Explaining my Art

Fountains Hall, the collage I did a few years ago, has been on my mind this week as it is one of the locations of the new TV drama about Anne Boleyn.  A scene showed the front of the building and it reminded me of the photo I took and used for ideas in my collage:

The bricks were tiny £50 notes which I cut from discarded scratch cards.  I remember at the time being asked about this by The National Trust and the image of my artwork was used for publicity at Fountains Abbey encouraging visitors to take a tour of Fountains Hall:

 My volunteering

by James Thomas 13 July 2017

James at Fountains Abbey with his artwork (Paul Harris)

James is a volunteer at Fountains Abbey and this is his story about volunteering with us.

“About a year ago, I started a new role at Fountains Abbey and became a World Heritage Youth Ambassador. I have received my first certificate after completing an interesting project on World Heritage sites. Since then I have been asked to design advertising material for posters for a tour of Fountains Hall and a National Trust leaflet. I enjoyed making a collage of Fountains Hall using recycled scratch cards.” 

Being interviewed four years ago was quite nerve-wracking! 

I use techniques nowadays like taking a deep breath before an interview.   I did this recently when speaking on BBC Radio Sussex about my exhibition at Farleys House and Gallery.  I tried to imagine that I was just talking to a friend on the telephone because that made me feel more relaxed.

Here is a photo of me with Antony Penrose, owner of Farleys House and Gallery in E Sussex at my exhibition From Waste To Wall.  Antony was sitting alongside me at the time of the radio interview.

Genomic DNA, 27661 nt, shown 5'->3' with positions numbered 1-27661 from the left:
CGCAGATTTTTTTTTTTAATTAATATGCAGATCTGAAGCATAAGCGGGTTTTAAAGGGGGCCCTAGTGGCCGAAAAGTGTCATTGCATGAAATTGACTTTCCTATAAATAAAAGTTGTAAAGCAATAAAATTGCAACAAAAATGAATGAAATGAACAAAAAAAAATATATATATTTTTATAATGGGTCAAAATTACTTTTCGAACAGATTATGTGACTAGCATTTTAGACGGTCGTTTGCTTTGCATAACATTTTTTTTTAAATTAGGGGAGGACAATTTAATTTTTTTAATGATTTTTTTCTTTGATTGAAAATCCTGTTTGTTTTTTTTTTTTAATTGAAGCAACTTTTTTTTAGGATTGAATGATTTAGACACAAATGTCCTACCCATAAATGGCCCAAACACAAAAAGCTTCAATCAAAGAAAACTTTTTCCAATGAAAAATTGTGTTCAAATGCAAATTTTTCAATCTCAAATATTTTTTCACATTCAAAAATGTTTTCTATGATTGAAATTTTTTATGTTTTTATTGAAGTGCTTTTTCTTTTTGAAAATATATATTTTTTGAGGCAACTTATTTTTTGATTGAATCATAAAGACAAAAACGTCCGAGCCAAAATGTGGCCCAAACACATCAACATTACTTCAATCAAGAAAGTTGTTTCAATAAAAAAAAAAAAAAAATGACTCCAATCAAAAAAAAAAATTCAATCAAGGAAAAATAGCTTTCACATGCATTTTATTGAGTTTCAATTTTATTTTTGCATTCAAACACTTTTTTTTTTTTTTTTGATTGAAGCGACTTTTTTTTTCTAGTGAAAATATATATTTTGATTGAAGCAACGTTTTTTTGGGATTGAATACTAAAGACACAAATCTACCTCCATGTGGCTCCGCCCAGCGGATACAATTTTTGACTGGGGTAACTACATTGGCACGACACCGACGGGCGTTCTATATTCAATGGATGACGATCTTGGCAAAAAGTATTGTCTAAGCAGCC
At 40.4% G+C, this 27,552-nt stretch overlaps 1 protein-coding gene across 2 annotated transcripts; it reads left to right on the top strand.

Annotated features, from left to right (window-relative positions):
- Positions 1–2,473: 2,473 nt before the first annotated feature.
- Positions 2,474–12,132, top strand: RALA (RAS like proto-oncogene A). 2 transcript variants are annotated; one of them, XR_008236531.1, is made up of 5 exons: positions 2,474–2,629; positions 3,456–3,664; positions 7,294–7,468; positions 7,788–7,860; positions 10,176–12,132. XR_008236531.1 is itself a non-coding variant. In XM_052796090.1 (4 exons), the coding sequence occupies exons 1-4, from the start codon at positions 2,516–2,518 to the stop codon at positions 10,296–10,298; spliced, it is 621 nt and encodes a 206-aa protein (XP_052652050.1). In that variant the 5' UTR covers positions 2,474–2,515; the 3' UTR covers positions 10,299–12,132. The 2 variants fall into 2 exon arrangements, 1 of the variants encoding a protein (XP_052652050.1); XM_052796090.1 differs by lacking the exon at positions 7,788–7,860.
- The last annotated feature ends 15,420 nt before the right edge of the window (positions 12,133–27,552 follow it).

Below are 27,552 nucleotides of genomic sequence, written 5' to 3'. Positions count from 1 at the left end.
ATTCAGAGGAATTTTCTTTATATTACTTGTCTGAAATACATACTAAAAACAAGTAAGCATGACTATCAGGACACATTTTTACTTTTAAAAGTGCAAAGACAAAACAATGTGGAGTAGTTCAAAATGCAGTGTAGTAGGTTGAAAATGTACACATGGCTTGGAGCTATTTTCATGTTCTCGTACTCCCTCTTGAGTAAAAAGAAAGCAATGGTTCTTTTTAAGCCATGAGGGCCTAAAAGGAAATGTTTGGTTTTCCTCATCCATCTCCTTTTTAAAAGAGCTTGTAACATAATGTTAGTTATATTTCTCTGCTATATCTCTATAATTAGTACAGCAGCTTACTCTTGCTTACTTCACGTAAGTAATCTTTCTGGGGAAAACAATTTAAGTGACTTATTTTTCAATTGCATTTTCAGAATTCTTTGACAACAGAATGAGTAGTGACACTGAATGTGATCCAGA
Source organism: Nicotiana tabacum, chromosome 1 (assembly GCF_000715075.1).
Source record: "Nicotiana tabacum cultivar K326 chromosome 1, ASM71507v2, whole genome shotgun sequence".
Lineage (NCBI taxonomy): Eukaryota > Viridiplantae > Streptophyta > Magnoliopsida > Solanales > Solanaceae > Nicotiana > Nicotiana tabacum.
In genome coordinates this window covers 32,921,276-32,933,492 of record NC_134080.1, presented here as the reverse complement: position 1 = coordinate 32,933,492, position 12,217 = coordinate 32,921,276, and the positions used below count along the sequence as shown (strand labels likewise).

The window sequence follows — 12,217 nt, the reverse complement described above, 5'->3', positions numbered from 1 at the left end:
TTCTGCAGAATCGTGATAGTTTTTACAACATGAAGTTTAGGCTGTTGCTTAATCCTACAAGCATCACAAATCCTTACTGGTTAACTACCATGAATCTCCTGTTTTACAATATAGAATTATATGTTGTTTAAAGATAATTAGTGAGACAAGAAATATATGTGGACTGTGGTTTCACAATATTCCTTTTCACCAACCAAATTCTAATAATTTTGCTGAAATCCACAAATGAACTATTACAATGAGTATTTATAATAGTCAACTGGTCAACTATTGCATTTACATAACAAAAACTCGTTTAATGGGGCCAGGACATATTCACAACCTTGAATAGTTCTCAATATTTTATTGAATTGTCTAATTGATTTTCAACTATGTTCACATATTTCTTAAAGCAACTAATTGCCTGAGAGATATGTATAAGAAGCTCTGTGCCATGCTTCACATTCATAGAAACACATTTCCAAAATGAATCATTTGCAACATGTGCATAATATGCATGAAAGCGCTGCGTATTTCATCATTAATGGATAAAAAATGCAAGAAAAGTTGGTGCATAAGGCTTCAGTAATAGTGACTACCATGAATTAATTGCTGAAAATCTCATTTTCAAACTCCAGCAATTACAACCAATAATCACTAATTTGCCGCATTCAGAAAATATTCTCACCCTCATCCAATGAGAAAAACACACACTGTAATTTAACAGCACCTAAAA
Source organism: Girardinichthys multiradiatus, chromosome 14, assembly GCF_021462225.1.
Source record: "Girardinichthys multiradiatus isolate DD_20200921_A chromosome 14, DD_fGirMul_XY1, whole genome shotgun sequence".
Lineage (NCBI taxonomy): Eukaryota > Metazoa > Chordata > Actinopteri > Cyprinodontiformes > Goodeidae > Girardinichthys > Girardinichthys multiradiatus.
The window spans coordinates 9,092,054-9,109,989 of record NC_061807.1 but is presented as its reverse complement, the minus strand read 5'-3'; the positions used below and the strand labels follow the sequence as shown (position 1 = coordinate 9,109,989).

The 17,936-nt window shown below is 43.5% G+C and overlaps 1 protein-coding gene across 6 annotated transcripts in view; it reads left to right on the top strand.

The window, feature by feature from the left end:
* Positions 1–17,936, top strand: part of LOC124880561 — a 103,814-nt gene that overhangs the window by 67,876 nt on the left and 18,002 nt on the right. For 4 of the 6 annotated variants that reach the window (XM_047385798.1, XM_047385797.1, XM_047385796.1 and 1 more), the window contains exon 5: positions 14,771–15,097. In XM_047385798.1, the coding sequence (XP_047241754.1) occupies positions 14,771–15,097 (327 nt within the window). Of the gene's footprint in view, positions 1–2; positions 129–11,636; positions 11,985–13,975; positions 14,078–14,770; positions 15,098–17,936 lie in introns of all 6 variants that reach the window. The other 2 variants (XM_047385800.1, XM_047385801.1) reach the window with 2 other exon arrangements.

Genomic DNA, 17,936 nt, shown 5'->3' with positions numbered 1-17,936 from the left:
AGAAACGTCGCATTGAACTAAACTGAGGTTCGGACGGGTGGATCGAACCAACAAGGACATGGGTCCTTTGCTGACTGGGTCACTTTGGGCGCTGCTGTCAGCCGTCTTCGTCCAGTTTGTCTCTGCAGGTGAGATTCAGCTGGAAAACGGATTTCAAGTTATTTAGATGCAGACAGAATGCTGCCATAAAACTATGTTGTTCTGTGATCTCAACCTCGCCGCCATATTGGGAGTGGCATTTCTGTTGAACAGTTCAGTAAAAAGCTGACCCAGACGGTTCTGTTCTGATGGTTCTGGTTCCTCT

Transcription of the last segment of BBC Radio Sussex’s interview by Sarah Gorrell in conversation with James Owen Thomas and Antony Penrose at Farley’s House and Gallery. 1.15pm Thur 20 May 2021

Sarah: It must be wonderful to be able to display the work of somebody who has such an interesting perspective on things and a great new talent.

Antony: Some serious talent here, yes. And you see, most of our collection here is Surrealism and that’s what we’ve become accustomed to. James’s exhibition resonates with that because the Surrealists loved making things out of unconventional materials and that’s exactly what James is doing. He’s taking these discarded things and enhancing them and making them into something completely different, valuable and meaningful.

Sarah: What I love about his art is that like all art, it’s so thought-provoking. 

Antony: It is and underlines the usefulness of all these materials that we are heedlessly discarding all the time.

Sarah: I love the discarded chair, which James said now looks more like a throne.

Antony: It is a very elevated object now and it’s wonderful to have rescued it from certain death

in a wood and made it into something exciting as it is now.

Sarah: We’re now heading out of lockdown and people are finally able to come and enjoy what’s on offer. That must be so wonderful for you.

Antony: It is wonderful and resonates with the concern for the environment. And I think we’ve all learned during lockdown that the most important issue of all is to take care of the planet.

And certainly James is a very good example of ways that we can think about that and work on it.

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